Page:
Thinking on tubal ligation: The controversy, its indications and the solutions it offers
Over the past few days I’ve been corresponding with the owner of a kitty whose expressed desire is to maintain her cat’s reproductive integrity—sans ability to bear kittens. Tubal ligation is the subject of her inquiry: “Is it advisable if my goals for her include sexual activity?”
Hmmm… This is a weird one for sure. Despite the fact that I have better things to do than correspond with people some of you might discount as “plain nuts,” I’m easily intrigued by these questions. My vet boyfriend quips that I just can’t resist a train wreck.
But I disagree. For me, these queries help me wrap my head around the full spectrum of reasons behind why we vets traditionally recommend what we do. And it’s my view that everyone deserves a thoughtful answer if I have the inclination (and time) to provide it.
My answer to her?
After enumerating the many reasons why I believe her goals are out of line with comfortable catdom
- (continuous heat cycles are stressful for cats,
- keeping Toms indoors is inadvisable at best,
- disease transmission through sexual activity is common among felines,
- sex necessarily involves aggressive behavior in cats,
- intercourse with a barbed penis is considered painful, need I go on…?),
I urged her to consider a hysterectomy( not an ovariohysterectomy where both ovaries and uterus are removed) if she was absolutely resolved to allow her cat an intact lifestyle. At least this way pyometra isn’t a possibility (though mammary tumors will still remain a risk).
The question for dogs is an easier one. Canine comfort is not so much a factor due to the infrequency of heat cycles. Though pyometras and mammary tumors are still the number one and two risks, respectively, the benefits of sex hormones are better understood in canines, even if the jury’s still out on the risks and rewards when it comes to spaying.
As with the above cat’s example, I’d urge dog owners to consider a hysterectomy, which would allow for the benefits of ovarian hormones while eliminating the risk of pyometra along with that pesky bleeding every six months.
It’s true, however, that we don’t fully understand the problems a hysterectomy alone might entail: Will the remaining cervix be subject to greater risk of infections (so-called, “stump pyometras”)? Do the hormones produced by the uterus itself count for anything? At least with tubal ligation (which essentially preserves the condition of the intact bitch) we’re aware of the risks and benefits, limited though our understanding may yet be.
During an interview with an msnbc.com reporter last week, I had cause to examine my position more carefully on this score. She asked smart, pointed questions, allowing me to dig deep holes for myself in my answers.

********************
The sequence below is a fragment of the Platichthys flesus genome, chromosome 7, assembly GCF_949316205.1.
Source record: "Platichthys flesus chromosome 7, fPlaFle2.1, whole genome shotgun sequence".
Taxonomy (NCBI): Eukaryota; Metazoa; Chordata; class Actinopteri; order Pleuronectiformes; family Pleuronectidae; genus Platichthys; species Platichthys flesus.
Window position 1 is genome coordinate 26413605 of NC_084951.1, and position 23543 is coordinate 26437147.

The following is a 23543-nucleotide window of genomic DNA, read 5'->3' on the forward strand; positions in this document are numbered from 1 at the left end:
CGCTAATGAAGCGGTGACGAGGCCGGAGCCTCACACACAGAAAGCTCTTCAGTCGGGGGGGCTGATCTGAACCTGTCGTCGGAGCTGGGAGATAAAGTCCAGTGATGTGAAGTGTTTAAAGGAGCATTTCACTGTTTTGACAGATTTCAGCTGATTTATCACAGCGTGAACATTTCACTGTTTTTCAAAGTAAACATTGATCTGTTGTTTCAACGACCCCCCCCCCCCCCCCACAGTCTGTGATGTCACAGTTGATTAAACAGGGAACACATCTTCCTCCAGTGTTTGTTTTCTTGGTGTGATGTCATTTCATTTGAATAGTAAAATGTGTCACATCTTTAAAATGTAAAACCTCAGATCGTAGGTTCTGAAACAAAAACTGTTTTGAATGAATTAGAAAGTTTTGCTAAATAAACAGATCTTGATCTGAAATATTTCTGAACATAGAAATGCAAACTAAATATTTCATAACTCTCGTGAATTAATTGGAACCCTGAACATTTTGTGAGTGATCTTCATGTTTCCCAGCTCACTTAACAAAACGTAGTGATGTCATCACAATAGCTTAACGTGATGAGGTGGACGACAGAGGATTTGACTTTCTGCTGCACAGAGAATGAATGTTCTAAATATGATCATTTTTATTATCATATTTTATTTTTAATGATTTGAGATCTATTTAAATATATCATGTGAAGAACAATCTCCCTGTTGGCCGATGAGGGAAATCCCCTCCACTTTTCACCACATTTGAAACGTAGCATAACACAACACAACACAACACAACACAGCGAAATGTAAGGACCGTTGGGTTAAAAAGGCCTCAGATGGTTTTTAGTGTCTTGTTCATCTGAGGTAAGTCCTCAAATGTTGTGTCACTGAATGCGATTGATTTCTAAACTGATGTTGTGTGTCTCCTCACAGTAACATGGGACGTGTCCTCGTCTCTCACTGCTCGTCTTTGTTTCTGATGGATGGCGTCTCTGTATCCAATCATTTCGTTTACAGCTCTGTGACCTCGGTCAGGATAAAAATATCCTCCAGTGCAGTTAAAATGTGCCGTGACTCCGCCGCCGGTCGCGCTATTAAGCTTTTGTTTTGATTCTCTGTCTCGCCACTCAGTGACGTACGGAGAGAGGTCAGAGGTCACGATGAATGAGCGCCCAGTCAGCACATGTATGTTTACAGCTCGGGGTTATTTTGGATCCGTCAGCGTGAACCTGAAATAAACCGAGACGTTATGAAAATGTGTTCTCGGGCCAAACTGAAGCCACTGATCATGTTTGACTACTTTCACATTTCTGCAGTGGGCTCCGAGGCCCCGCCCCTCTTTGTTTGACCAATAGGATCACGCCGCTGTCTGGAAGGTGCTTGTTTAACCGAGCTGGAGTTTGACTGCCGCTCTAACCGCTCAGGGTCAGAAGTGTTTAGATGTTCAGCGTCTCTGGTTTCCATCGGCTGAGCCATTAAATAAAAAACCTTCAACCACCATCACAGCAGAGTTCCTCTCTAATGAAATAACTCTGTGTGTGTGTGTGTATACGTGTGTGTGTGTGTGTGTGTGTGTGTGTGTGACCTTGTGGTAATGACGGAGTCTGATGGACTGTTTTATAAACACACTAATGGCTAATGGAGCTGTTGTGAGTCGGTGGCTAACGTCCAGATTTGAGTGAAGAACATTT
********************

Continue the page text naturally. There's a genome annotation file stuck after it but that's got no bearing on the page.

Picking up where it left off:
I guess I really hadn’t considered the full spectrum of the issues involved in the question of tubal ligation—though I’ve always maintained an open mind on it’s potential utility, as I have for vasectomies (which I’ll happily perform in the case of dogs).
In my post-interview musings, I gleaned the following insights:
Pet medicine is an increasingly individualized discipline with pet owners seeking idealized conditions for the personal needs of their pets and their households. Sure, population management and public heath are still crucial issues, but I’d argue they receive far less attention than in years past relative to the drive to do what’s best by our family members.
That’s why the issue of tubal ligation and vasectomy has recently surged in popularity. With states and municipalities looking for ways to curb the severe overpopulation of unwanted pets, legislation mandating early spays and neuters in our dogs and cats (four months is way too early according to most veterinarians), pet owners are avidly seeking alternative ways to sterilize their pets.
As for most veterinarians, treating the overpopulation problem among unwanted pets often seems at odds with our goals for the adored ones in our midst. This dichotomy finds no better expression than in the rift between animal lovers with a similar love of animals but who view the mandatory spay/neuter conundrum from opposite sides of the fence.
Could it be that tubal ligation and vasectomy are the solution (though no doubt imperfect) to our political divide? In many ways I hope so. I’d love nothing better than to see animal lovers solve their differences in ways that would meet all of society’s goals.
Tubal ligations in cats? I still don’t think it’s cool. But I’ll support a pet owner’s well-researched decision to do so.